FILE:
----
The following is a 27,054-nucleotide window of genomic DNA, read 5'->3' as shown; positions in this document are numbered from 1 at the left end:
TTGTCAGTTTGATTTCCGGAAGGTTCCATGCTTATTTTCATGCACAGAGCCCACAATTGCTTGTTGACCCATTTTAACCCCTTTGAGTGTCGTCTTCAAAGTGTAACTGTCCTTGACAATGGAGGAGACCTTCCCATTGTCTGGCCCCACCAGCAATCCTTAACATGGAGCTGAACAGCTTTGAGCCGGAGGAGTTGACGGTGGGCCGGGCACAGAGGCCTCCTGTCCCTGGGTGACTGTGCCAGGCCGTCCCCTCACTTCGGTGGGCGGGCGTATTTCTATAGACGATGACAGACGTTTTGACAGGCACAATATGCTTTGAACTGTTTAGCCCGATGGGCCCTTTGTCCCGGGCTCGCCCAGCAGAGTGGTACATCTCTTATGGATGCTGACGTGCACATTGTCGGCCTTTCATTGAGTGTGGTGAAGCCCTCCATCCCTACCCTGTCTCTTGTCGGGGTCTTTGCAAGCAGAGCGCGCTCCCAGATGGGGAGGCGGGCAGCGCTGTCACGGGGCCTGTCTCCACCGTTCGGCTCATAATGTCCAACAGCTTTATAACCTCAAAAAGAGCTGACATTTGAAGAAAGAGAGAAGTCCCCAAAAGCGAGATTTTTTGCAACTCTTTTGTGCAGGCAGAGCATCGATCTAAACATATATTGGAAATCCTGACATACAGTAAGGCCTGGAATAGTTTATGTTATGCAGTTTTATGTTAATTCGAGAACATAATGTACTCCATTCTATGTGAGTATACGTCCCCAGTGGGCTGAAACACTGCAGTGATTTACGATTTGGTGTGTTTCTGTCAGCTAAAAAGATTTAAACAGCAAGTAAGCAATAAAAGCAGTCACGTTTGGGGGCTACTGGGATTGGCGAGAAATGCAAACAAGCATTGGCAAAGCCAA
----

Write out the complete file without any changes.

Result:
The following is a 27,054-nucleotide window of genomic DNA, read 5'->3' as shown; positions in this document are numbered from 1 at the left end:
TTGTCAGTTTGATTTCCGGAAGGTTCCATGCTTATTTTCATGCACAGAGCCCACAATTGCTTGTTGACCCATTTTAACCCCTTTGAGTGTCGTCTTCAAAGTGTAACTGTCCTTGACAATGGAGGAGACCTTCCCATTGTCTGGCCCCACCAGCAATCCTTAACATGGAGCTGAACAGCTTTGAGCCGGAGGAGTTGACGGTGGGCCGGGCACAGAGGCCTCCTGTCCCTGGGTGACTGTGCCAGGCCGTCCCCTCACTTCGGTGGGCGGGCGTATTTCTATAGACGATGACAGACGTTTTGACAGGCACAATATGCTTTGAACTGTTTAGCCCGATGGGCCCTTTGTCCCGGGCTCGCCCAGCAGAGTGGTACATCTCTTATGGATGCTGACGTGCACATTGTCGGCCTTTCATTGAGTGTGGTGAAGCCCTCCATCCCTACCCTGTCTCTTGTCGGGGTCTTTGCAAGCAGAGCGCGCTCCCAGATGGGGAGGCGGGCAGCGCTGTCACGGGGCCTGTCTCCACCGTTCGGCTCATAATGTCCAACAGCTTTATAACCTCAAAAAGAGCTGACATTTGAAGAAAGAGAGAAGTCCCCAAAAGCGAGATTTTTTGCAACTCTTTTGTGCAGGCAGAGCATCGATCTAAACATATATTGGAAATCCTGACATACAGTAAGGCCTGGAATAGTTTATGTTATGCAGTTTTATGTTAATTCGAGAACATAATGTACTCCATTCTATGTGAGTATACGTCCCCAGTGGGCTGAAACACTGCAGTGATTTACGATTTGGTGTGTTTCTGTCAGCTAAAAAGATTTAAACAGCAAGTAAGCAATAAAAGCAGTCACGTTTGGGGGCTACTGGGATTGGCGAGAAATGCAAACAAGCATTGGCAAAGCCAA